52

Consider the following expressions:

new Tuple<int,int>(1,2);

Tuple.Create(1,2);

Is there any difference between these two methods of Tuple creation? From my reading it seems to be more a convenient shorthand than anything like object creation in C++ (heap vs stack).

1
  • 3
    Tuple<int, int> t1 = new Tuple<int,int>(1,2); <----- this is the reason why C# has the var keyword. Dec 13, 2014 at 5:04

5 Answers 5

32

Personally, I find Tuple.Create() less verbose and easier to read.

There's no difference, under the hood. The Tuple.Create() overloaded methods are just a bunch of static methods that call the first version you posted:

public static class Tuple
{
    public static Tuple<T1> Create<T1>(T1 item1) {
        return new Tuple<T1>(item1);
    }

    public static Tuple<T1, T2> Create<T1, T2>(T1 item1, T2 item2) {
        return new Tuple<T1, T2>(item1, item2);
    }

    public static Tuple<T1, T2, T3> Create<T1, T2, T3>(T1 item1, T2 item2, T3 item3) {
        return new Tuple<T1, T2, T3>(item1, item2, item3);
    }

    ...

I suppose one benefit is that, since you don't have to specify the type with Tuple.Create, you can store anonymous types for which you otherwise wouldn't be able to say what the type is.

public class Person
{
    public string Name { get; set; }
    public int Height { get; set; }
    public DateTime BirthDate { get; set; }
}

var people = new List<Person>
{
    new Person { Name = "Bob", Height = 72, BirthDate = new DateTime(1984,1,1) },
    new Person { Name = "Mary", Height = 64, BirthDate = new DateTime(1980,2,2) }
};

var oneAnonList = people.Select(x => new { x.Name, x.BirthDate });
var twoAnonList = people.Select(x => new { x.Height, x.Name });

var myTuple = Tuple.Create(oneAnonList, twoAnonList);

This creates a Tuple with two anonymous types, the first is a new { string Name, DateTime BirthDate } and the second is a new { int Height, string Name }.

There's still not too terribly much you can do with that, since to pass it to another method, you'd still need to be able to define the "type" of the parameter. So it really comes down to convenience.

1
  • But to me it reminds of the Builder pattern and since it is not using that pattern, I prefer to use the new keyword Jan 8, 2016 at 8:14
21

The benefit of Tuple.Create is that you can usually omit the type arguments, eg. Tuple.Create(1,2) is briefer than new Tuple<int,int>(1,2).

If you try omitting the type arguments from the constructor new Tuple(1,2) you will see error CS0712 "Cannot create an instance of the static class 'Tuple""

1
  • No true for all scenarios. You can see my answer. Regards!
    – taquion
    Jul 25, 2017 at 20:46
14

Well, this questions is old... but nevertheless I think I may contribute constructively. From the accepted answer:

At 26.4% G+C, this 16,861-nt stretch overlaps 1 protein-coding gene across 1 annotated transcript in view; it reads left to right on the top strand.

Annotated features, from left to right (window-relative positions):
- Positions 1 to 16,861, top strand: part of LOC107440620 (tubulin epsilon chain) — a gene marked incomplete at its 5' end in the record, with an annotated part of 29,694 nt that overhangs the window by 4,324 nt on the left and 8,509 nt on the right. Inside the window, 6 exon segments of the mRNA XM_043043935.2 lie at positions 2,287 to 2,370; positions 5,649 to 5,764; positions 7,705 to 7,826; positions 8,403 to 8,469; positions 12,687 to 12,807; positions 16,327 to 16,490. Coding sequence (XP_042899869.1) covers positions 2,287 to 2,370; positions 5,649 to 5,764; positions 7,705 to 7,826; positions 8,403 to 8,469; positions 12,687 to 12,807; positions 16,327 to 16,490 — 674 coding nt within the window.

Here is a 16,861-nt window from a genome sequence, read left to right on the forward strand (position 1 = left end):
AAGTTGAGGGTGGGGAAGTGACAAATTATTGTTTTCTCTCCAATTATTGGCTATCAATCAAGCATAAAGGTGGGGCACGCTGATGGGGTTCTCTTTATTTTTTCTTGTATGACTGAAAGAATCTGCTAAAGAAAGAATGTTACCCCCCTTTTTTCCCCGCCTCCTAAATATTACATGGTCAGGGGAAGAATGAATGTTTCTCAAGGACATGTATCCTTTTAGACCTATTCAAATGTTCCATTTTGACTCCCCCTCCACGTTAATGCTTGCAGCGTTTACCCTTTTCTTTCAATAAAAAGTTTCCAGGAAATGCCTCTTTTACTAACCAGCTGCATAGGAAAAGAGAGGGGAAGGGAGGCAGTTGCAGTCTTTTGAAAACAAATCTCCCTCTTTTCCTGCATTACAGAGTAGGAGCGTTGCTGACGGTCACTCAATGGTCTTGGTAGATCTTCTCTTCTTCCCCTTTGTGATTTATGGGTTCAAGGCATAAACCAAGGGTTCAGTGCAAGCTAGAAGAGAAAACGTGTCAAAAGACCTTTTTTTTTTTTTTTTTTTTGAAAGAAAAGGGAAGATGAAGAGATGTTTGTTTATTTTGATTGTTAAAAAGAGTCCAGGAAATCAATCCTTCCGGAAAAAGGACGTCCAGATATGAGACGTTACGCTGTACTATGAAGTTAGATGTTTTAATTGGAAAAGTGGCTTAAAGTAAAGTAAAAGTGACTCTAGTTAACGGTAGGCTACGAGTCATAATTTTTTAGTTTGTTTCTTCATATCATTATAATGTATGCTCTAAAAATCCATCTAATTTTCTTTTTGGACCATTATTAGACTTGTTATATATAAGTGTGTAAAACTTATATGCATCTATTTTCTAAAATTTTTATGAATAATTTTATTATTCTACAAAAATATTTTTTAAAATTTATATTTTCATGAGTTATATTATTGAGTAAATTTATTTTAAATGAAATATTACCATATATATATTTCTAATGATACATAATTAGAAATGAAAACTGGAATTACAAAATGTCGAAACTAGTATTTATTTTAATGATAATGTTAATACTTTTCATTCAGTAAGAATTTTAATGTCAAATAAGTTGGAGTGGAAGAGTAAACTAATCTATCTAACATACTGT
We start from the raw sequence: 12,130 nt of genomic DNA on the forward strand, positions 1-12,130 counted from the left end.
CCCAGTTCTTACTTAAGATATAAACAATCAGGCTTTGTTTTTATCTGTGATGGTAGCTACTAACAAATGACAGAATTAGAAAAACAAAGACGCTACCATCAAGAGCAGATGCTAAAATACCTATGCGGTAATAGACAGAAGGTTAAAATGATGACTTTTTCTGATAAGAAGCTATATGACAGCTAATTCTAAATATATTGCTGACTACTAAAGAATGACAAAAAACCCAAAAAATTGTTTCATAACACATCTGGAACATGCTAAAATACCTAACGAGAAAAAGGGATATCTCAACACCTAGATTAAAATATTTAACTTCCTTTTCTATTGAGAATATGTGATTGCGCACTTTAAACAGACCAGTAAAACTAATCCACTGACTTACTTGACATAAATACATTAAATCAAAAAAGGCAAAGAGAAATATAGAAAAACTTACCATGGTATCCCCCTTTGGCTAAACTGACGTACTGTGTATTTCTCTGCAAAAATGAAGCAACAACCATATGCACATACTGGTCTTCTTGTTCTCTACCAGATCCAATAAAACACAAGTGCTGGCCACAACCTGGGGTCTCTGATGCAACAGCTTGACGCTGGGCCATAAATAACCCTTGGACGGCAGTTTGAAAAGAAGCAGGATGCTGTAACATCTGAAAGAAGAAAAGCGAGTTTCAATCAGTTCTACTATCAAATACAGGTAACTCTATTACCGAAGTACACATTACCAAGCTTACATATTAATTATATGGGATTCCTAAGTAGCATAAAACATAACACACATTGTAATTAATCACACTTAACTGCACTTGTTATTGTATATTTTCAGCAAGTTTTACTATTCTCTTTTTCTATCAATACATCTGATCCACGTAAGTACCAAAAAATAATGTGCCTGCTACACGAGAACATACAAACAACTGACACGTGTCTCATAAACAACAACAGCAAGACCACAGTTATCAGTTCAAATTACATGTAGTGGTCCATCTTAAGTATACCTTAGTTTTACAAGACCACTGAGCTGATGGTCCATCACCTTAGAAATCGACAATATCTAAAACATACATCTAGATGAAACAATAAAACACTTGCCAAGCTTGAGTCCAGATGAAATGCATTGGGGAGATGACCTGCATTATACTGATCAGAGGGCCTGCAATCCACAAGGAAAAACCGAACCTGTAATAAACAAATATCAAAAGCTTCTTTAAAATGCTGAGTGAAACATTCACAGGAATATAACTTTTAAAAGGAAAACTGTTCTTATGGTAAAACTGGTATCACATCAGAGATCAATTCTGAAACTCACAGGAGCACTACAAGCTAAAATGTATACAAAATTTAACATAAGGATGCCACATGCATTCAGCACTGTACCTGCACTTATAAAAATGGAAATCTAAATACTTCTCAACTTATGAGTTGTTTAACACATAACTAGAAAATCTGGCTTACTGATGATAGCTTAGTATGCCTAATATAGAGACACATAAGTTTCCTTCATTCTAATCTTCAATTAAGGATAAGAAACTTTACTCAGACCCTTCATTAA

I suppose one benefit is that, since you don't have to specify the type with Tuple.Create, you can store anonymous types for which you otherwise wouldn't be able to say what the type is

The consequence is true: you can store anonymous types for which ...

But the first part:

since you don't have to specify the type with Tuple.Create

is not always true. Consider the following scenario:

interface IAnimal
{
}

class Dog : IAnimal
{
}

The following will not compile:

Tuple<IAnimal> myWeirdTuple;

myWeirdTuple = Tuple.Create(new Dog());

You will have to specify the type parameter in the Create method like this:

myWeirdTuple = Tuple.Create<IAnimal>(new Dog());

which is as verbose as calling new Tuple<IAnimal>(new Dog()) IMO

3
  • 1
    That´s right, you just have to rewrite the word inside the parenthesis ... Same amount of characters so far... <IAnimal> and (IAnimal)
    – taquion
    Jul 26, 2017 at 14:42
  • 1
    Don't get me wrong, I agree with your answer. Since C# does not have generic type inference in constructor, Tuple.Create was created, but it still does not work always. In your counterexample you do not pass a Dog type anymore but a IAnimal. This is due to the fact that, well, C# does not allow covariant classes also
    – taquion
    Jul 26, 2017 at 14:45
  • Just for the record. Covariant class will be fine here since Tuple is immutable
    – taquion
    Jul 26, 2017 at 14:47
10

Starting with C# 7, you can now simply declare Value Tuple like so:

var unnamed = (1, 2);

or

var named = (name: "Joe", age: 2);

See microsoft documentation here: https://docs.microsoft.com/en-us/dotnet/csharp/tuples

8

There is no difference. If you take a look at the source code, it is doing the same thing.

http://referencesource.microsoft.com/#mscorlib/system/tuple.cs,9124c4bea9ab0199

For example:

Tuple.create(1,2); 

is going to call

public static Tuple<T1, T2> Create<T1, T2>(T1 item1, T2 item2) {
    return new Tuple<T1, T2>(item1, item2);
}
1

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